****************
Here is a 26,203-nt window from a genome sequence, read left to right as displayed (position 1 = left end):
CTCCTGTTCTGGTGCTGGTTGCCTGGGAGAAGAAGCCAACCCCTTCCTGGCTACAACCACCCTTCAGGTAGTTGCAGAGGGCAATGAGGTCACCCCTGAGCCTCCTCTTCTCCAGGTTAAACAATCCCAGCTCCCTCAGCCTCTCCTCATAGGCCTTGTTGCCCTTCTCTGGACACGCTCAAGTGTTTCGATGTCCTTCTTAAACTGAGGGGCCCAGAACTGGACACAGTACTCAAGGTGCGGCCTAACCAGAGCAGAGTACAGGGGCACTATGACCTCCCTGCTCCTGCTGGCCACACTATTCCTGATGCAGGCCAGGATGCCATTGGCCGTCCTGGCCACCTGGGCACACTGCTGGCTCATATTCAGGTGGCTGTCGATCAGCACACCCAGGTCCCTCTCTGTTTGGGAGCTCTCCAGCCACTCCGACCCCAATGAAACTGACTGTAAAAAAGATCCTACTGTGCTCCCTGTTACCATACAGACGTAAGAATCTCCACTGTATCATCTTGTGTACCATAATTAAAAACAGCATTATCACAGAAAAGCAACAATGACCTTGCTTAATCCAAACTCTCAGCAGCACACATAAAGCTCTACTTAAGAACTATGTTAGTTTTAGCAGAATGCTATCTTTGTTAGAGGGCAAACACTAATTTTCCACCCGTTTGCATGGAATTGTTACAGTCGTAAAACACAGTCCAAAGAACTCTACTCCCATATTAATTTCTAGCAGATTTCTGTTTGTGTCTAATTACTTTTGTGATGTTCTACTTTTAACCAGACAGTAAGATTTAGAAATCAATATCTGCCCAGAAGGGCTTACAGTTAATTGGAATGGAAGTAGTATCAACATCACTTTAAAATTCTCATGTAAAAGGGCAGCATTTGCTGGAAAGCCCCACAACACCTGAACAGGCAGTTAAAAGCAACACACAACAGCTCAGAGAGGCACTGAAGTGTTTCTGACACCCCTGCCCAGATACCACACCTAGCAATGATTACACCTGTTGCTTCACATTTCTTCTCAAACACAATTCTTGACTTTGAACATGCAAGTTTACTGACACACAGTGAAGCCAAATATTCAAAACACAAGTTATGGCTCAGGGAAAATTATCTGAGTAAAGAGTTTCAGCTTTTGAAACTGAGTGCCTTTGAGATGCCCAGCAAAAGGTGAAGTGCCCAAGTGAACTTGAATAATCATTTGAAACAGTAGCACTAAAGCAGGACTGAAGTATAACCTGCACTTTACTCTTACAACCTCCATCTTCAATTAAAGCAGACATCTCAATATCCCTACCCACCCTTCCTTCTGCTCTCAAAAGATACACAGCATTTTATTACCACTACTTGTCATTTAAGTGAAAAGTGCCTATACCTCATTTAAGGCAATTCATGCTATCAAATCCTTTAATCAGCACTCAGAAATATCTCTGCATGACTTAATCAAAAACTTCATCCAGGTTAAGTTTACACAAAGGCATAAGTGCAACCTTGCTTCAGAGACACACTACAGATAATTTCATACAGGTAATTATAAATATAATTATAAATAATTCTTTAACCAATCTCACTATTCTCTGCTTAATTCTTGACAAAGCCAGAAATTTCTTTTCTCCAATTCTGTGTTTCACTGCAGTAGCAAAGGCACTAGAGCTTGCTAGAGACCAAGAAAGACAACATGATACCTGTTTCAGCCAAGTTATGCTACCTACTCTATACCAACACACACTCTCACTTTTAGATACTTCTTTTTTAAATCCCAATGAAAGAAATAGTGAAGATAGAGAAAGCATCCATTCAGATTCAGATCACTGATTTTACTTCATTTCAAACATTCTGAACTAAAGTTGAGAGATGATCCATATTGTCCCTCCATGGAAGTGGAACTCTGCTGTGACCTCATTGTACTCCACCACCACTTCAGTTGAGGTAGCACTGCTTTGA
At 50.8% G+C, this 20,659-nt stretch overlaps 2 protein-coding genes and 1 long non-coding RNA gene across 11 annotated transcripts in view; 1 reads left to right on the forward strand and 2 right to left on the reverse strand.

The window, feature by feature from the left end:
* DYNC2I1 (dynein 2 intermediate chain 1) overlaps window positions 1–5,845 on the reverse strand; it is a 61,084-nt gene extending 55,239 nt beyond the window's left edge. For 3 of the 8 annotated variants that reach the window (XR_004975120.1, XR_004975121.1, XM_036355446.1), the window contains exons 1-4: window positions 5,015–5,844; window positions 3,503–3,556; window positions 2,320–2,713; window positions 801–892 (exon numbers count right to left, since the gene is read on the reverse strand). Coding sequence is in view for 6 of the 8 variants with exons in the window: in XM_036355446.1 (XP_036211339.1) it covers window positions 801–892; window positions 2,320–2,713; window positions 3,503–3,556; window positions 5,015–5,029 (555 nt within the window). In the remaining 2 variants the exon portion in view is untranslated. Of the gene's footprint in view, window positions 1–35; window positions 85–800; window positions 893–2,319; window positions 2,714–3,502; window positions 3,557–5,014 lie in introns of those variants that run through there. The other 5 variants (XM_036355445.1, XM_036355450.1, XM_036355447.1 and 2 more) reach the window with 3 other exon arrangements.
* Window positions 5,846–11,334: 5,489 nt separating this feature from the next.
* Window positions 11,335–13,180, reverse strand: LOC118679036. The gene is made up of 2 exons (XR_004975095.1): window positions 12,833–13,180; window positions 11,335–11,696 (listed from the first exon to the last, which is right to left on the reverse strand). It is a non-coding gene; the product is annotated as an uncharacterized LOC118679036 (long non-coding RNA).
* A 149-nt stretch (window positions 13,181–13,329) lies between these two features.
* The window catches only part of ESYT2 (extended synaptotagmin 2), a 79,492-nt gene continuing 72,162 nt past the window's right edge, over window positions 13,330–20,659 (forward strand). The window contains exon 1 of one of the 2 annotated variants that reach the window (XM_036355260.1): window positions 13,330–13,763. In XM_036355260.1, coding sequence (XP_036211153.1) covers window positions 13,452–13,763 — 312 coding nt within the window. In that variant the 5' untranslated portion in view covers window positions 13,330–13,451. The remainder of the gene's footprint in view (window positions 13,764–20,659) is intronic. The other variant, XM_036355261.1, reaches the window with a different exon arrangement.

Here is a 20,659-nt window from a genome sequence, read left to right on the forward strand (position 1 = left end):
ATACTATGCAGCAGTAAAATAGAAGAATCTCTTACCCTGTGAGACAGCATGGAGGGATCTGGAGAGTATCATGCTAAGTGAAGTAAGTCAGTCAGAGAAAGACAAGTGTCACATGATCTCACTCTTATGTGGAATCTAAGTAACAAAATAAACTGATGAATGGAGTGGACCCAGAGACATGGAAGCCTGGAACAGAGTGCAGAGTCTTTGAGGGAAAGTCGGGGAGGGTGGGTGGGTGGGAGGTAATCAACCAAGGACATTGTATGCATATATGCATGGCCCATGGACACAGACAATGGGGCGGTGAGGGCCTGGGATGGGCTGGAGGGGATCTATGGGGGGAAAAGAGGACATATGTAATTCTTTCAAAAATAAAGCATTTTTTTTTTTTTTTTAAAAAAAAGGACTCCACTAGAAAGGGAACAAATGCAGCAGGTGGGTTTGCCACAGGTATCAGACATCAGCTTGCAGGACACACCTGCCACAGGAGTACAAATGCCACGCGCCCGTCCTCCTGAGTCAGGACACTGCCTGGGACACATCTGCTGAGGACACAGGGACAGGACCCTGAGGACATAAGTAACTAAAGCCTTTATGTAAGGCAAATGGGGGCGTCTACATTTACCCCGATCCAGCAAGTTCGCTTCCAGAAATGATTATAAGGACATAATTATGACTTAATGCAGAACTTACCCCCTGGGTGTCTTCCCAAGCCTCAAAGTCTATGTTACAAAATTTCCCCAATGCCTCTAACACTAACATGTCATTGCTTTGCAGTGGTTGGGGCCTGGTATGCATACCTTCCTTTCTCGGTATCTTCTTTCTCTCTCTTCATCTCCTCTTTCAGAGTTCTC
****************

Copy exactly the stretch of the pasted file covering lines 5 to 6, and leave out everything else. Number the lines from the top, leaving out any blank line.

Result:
* DYNC2I1 (dynein 2 intermediate chain 1) overlaps window positions 1–5,845 on the reverse strand; it is a 61,084-nt gene extending 55,239 nt beyond the window's left edge. For 3 of the 8 annotated variants that reach the window (XR_004975120.1, XR_004975121.1, XM_036355446.1), the window contains exons 1-4: window positions 5,015–5,844; window positions 3,503–3,556; window positions 2,320–2,713; window positions 801–892 (exon numbers count right to left, since the gene is read on the reverse strand). Coding sequence is in view for 6 of the 8 variants with exons in the window: in XM_036355446.1 (XP_036211339.1) it covers window positions 801–892; window positions 2,320–2,713; window positions 3,503–3,556; window positions 5,015–5,029 (555 nt within the window). In the remaining 2 variants the exon portion in view is untranslated. Of the gene's footprint in view, window positions 1–35; window positions 85–800; window positions 893–2,319; window positions 2,714–3,502; window positions 3,557–5,014 lie in introns of those variants that run through there. The other 5 variants (XM_036355445.1, XM_036355450.1, XM_036355447.1 and 2 more) reach the window with 3 other exon arrangements.
* Window positions 5,846–11,334: 5,489 nt separating this feature from the next.